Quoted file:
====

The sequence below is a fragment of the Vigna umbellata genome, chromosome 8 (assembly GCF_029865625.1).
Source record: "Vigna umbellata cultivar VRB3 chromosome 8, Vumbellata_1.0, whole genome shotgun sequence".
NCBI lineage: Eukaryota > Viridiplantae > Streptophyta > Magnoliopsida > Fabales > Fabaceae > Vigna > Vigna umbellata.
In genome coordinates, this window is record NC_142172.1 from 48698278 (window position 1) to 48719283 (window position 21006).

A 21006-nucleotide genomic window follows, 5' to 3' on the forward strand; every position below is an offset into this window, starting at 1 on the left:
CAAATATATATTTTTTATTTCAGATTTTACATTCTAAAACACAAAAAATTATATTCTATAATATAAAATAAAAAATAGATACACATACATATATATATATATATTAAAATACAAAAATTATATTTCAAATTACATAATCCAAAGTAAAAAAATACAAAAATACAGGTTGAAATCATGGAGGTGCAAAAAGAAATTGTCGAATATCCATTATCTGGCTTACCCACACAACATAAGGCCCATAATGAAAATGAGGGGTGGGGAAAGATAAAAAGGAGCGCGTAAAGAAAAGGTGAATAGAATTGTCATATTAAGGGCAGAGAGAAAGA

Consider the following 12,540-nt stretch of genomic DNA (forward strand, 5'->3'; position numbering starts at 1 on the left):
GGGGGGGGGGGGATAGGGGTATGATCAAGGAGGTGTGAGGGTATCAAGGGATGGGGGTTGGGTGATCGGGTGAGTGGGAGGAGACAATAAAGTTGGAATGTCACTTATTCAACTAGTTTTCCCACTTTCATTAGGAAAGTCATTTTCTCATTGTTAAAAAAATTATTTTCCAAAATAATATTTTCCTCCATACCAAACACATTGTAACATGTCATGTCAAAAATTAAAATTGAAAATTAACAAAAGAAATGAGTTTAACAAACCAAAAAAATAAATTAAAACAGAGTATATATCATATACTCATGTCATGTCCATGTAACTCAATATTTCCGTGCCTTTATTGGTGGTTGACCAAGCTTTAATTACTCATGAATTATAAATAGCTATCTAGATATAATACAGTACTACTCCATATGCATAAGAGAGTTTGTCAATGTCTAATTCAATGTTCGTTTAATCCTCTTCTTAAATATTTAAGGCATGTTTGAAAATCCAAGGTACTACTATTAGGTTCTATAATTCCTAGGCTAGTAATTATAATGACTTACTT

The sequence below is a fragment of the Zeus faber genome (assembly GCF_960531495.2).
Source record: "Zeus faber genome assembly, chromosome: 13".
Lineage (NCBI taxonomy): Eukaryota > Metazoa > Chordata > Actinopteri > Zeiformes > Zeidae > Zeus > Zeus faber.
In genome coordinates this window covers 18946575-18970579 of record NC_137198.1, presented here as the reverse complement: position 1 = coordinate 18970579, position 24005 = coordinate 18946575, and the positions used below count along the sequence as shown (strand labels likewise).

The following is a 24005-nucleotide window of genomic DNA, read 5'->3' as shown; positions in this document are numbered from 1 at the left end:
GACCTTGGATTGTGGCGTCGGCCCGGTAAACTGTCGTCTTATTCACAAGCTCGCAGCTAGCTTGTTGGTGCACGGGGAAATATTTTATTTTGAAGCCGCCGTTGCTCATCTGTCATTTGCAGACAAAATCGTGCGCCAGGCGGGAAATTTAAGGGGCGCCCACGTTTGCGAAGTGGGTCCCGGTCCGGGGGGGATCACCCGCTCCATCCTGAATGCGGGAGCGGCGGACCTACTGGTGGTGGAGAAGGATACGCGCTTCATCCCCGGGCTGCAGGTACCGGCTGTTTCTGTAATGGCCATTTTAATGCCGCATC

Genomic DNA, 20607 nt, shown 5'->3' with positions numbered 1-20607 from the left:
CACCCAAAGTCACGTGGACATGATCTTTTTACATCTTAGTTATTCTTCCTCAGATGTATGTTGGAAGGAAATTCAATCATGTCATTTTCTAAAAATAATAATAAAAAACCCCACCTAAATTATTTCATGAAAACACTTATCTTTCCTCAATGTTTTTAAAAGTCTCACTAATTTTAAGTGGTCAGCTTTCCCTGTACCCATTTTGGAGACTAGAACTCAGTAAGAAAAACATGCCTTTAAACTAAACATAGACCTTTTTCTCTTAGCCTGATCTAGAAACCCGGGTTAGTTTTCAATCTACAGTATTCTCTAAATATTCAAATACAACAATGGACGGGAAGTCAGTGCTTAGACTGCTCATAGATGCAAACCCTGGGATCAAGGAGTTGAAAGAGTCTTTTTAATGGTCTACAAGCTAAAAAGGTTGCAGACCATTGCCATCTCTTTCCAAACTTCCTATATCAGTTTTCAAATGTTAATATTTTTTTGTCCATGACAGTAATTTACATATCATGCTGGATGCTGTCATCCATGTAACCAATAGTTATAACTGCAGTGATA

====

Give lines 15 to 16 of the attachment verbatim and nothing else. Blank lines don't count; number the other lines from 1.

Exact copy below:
Genomic DNA, 20607 nt, shown 5'->3' with positions numbered 1-20607 from the left:
CACCCAAAGTCACGTGGACATGATCTTTTTACATCTTAGTTATTCTTCCTCAGATGTATGTTGGAAGGAAATTCAATCATGTCATTTTCTAAAAATAATAATAAAAAACCCCACCTAAATTATTTCATGAAAACACTTATCTTTCCTCAATGTTTTTAAAAGTCTCACTAATTTTAAGTGGTCAGCTTTCCCTGTACCCATTTTGGAGACTAGAACTCAGTAAGAAAAACATGCCTTTAAACTAAACATAGACCTTTTTCTCTTAGCCTGATCTAGAAACCCGGGTTAGTTTTCAATCTACAGTATTCTCTAAATATTCAAATACAACAATGGACGGGAAGTCAGTGCTTAGACTGCTCATAGATGCAAACCCTGGGATCAAGGAGTTGAAAGAGTCTTTTTAATGGTCTACAAGCTAAAAAGGTTGCAGACCATTGCCATCTCTTTCCAAACTTCCTATATCAGTTTTCAAATGTTAATATTTTTTTGTCCATGACAGTAATTTACATATCATGCTGGATGCTGTCATCCATGTAACCAATAGTTATAACTGCAGTGATA